This is near a small self-serve yogurt area with toppings. In addition to yogurt there’s chia pudding.
On the bread front, there a three varieties of bagels and other breads. These are spread out in different areas and breads elsewhere include everything from basic white bread toast to Kalamata rolls, cranberry bread to a multi-grain roll.
The make-your-own bagel section includes cream cheese, Scottish smoked salmon, capers, eggs, red onion, chives, cocktail onions and pico de gallo.
Of course you’ll find waffles and pancakes, however there are two kinds: regular pancakes and smaller square pieces of pancake cut from one enormous pancake.
You’ll also find French toast (with strawberry sauce and blueberry sauce options), along with apple crepes, cheese blintzes, biscuits and gravy, a Mexican egg dish with tortillas.
Next to this area is the made-to-order omelet station. Other breakfast staples include scrambled eggs, egg whites, bacon, sausage, potato dish, and a poached eggs in tomato sauce dish.
Unique to the Bellagio’s brunch buffet is the toast bar.
You start by choosing among either a sourdough or whole grain bread, whereupon the station attendant will ask you how you would like your bread toasted, (i.e. “lightly,” “dark” etc.)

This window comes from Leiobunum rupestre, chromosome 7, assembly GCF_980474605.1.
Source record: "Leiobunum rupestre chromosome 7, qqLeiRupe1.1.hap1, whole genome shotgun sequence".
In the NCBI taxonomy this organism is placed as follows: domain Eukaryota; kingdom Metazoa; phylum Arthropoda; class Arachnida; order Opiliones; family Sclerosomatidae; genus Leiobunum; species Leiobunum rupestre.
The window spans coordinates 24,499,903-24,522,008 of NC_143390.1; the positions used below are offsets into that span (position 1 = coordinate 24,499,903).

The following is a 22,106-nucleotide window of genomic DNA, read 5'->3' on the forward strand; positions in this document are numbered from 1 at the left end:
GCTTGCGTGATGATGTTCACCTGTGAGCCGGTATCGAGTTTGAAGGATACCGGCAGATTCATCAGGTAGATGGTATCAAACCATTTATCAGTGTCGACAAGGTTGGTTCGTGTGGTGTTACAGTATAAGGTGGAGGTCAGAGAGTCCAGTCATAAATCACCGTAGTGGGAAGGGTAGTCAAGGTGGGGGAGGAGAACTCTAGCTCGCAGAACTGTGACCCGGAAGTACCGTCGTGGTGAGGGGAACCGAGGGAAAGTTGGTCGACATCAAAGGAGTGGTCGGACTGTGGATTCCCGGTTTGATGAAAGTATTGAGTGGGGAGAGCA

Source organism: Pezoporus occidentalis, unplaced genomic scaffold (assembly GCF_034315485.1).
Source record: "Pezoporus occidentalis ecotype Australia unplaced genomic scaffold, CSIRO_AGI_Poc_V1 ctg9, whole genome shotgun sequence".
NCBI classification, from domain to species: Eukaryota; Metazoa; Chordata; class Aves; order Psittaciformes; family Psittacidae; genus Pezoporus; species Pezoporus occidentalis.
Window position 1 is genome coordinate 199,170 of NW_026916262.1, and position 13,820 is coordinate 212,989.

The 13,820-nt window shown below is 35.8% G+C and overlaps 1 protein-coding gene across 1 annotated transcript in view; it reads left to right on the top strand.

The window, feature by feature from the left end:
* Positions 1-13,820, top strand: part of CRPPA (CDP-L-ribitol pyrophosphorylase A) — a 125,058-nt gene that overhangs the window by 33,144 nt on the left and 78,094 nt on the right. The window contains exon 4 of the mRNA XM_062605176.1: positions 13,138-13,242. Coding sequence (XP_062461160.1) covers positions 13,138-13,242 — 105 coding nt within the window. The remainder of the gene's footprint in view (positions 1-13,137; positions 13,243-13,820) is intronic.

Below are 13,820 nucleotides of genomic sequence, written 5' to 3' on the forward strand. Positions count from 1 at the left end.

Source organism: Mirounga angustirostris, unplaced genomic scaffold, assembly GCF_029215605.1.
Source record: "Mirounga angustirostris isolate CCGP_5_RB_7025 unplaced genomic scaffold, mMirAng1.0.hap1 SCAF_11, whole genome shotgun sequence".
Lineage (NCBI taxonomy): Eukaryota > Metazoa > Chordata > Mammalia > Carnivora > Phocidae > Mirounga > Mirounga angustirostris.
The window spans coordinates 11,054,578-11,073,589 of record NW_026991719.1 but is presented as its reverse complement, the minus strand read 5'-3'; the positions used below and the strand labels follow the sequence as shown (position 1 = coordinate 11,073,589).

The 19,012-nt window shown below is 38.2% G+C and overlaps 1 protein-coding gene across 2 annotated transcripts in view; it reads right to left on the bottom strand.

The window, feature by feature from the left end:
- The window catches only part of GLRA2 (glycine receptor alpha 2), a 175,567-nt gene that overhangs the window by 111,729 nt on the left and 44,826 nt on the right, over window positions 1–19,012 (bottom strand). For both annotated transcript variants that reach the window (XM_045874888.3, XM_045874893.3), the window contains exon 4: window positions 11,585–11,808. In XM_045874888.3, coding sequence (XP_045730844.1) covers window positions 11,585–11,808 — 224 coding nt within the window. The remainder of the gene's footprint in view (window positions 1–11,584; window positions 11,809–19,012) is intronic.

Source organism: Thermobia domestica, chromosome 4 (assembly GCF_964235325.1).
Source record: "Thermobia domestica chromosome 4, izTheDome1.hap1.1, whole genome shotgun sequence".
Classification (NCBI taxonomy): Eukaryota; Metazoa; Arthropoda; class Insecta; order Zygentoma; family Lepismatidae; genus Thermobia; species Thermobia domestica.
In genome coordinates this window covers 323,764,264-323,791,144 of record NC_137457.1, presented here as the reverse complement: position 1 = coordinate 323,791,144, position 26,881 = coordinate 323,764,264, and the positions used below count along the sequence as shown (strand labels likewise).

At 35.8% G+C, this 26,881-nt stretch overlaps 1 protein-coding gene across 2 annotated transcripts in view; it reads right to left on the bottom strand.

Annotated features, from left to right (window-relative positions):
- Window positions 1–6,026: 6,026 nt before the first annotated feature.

After the toast is cooked, he or she will ask you to select from the variety of toppings, which include: egg cookery, crushed avocado, cream cheese (both sweet and whipped), basic ricotta, sour cream bacon, prosciutto, Nutella, sprouts, capers, strawberries, bananas, pistachio honey butter and spiced honey butter.
More on the lunch side of things, the deli area has goat cheese, mortadella cheese, Salami, capicola cheddar cheese and brie.
In the very popular carving section, meats included roast turkey (with cranberry sauce option on the side), rotisserie chicken, flank steak, prime rib, assorted sausages and pork ribs.
In this area you’ll find common sides, such as mac n’ cheese, and mashed potatoes and gravy. Vegetarians can select among a hot assorted vegetable dish (including caramelized carrots), a hot mushroom dish, roasted cauliflower and asparagus.
At the salad bar: you start by choosing among either mixed greens or romaine salad or spinach.